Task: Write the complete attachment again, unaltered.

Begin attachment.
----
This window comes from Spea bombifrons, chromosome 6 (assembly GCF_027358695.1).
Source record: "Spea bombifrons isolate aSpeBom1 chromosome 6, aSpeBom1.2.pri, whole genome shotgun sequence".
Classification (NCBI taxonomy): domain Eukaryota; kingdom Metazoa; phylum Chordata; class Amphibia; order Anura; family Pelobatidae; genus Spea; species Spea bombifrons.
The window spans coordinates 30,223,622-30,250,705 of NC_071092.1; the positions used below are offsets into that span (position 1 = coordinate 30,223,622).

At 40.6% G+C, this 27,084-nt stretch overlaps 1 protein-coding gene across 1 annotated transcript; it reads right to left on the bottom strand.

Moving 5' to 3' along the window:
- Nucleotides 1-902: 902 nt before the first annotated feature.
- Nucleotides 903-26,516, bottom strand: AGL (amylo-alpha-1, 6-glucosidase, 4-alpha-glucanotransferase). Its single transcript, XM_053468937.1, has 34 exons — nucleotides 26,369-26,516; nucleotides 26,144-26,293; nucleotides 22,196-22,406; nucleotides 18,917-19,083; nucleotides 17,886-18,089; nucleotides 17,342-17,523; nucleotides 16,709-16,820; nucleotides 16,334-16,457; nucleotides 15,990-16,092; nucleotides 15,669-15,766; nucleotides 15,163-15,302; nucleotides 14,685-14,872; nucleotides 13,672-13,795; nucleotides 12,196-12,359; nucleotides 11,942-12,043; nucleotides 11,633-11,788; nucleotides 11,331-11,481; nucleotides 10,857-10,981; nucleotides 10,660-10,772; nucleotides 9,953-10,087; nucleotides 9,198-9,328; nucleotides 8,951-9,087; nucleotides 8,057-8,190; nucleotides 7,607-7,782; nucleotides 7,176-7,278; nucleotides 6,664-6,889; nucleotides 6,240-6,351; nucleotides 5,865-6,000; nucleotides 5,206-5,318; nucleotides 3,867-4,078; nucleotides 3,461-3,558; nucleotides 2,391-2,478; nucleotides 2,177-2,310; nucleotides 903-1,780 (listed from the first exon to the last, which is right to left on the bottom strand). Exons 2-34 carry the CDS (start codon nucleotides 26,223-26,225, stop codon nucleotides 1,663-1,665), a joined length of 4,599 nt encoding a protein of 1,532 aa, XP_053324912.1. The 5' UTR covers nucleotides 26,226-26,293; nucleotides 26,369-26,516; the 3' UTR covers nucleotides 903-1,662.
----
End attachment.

This window comes from Spea bombifrons, chromosome 6 (assembly GCF_027358695.1).
Source record: "Spea bombifrons isolate aSpeBom1 chromosome 6, aSpeBom1.2.pri, whole genome shotgun sequence".
Classification (NCBI taxonomy): domain Eukaryota; kingdom Metazoa; phylum Chordata; class Amphibia; order Anura; family Pelobatidae; genus Spea; species Spea bombifrons.
The window spans coordinates 30,223,622-30,250,705 of NC_071092.1; the positions used below are offsets into that span (position 1 = coordinate 30,223,622).

At 40.6% G+C, this 27,084-nt stretch overlaps 1 protein-coding gene across 1 annotated transcript; it reads right to left on the bottom strand.

Moving 5' to 3' along the window:
- Nucleotides 1-902: 902 nt before the first annotated feature.
- Nucleotides 903-26,516, bottom strand: AGL (amylo-alpha-1, 6-glucosidase, 4-alpha-glucanotransferase). Its single transcript, XM_053468937.1, has 34 exons — nucleotides 26,369-26,516; nucleotides 26,144-26,293; nucleotides 22,196-22,406; nucleotides 18,917-19,083; nucleotides 17,886-18,089; nucleotides 17,342-17,523; nucleotides 16,709-16,820; nucleotides 16,334-16,457; nucleotides 15,990-16,092; nucleotides 15,669-15,766; nucleotides 15,163-15,302; nucleotides 14,685-14,872; nucleotides 13,672-13,795; nucleotides 12,196-12,359; nucleotides 11,942-12,043; nucleotides 11,633-11,788; nucleotides 11,331-11,481; nucleotides 10,857-10,981; nucleotides 10,660-10,772; nucleotides 9,953-10,087; nucleotides 9,198-9,328; nucleotides 8,951-9,087; nucleotides 8,057-8,190; nucleotides 7,607-7,782; nucleotides 7,176-7,278; nucleotides 6,664-6,889; nucleotides 6,240-6,351; nucleotides 5,865-6,000; nucleotides 5,206-5,318; nucleotides 3,867-4,078; nucleotides 3,461-3,558; nucleotides 2,391-2,478; nucleotides 2,177-2,310; nucleotides 903-1,780 (listed from the first exon to the last, which is right to left on the bottom strand). Exons 2-34 carry the CDS (start codon nucleotides 26,223-26,225, stop codon nucleotides 1,663-1,665), a joined length of 4,599 nt encoding a protein of 1,532 aa, XP_053324912.1. The 5' UTR covers nucleotides 26,226-26,293; nucleotides 26,369-26,516; the 3' UTR covers nucleotides 903-1,662.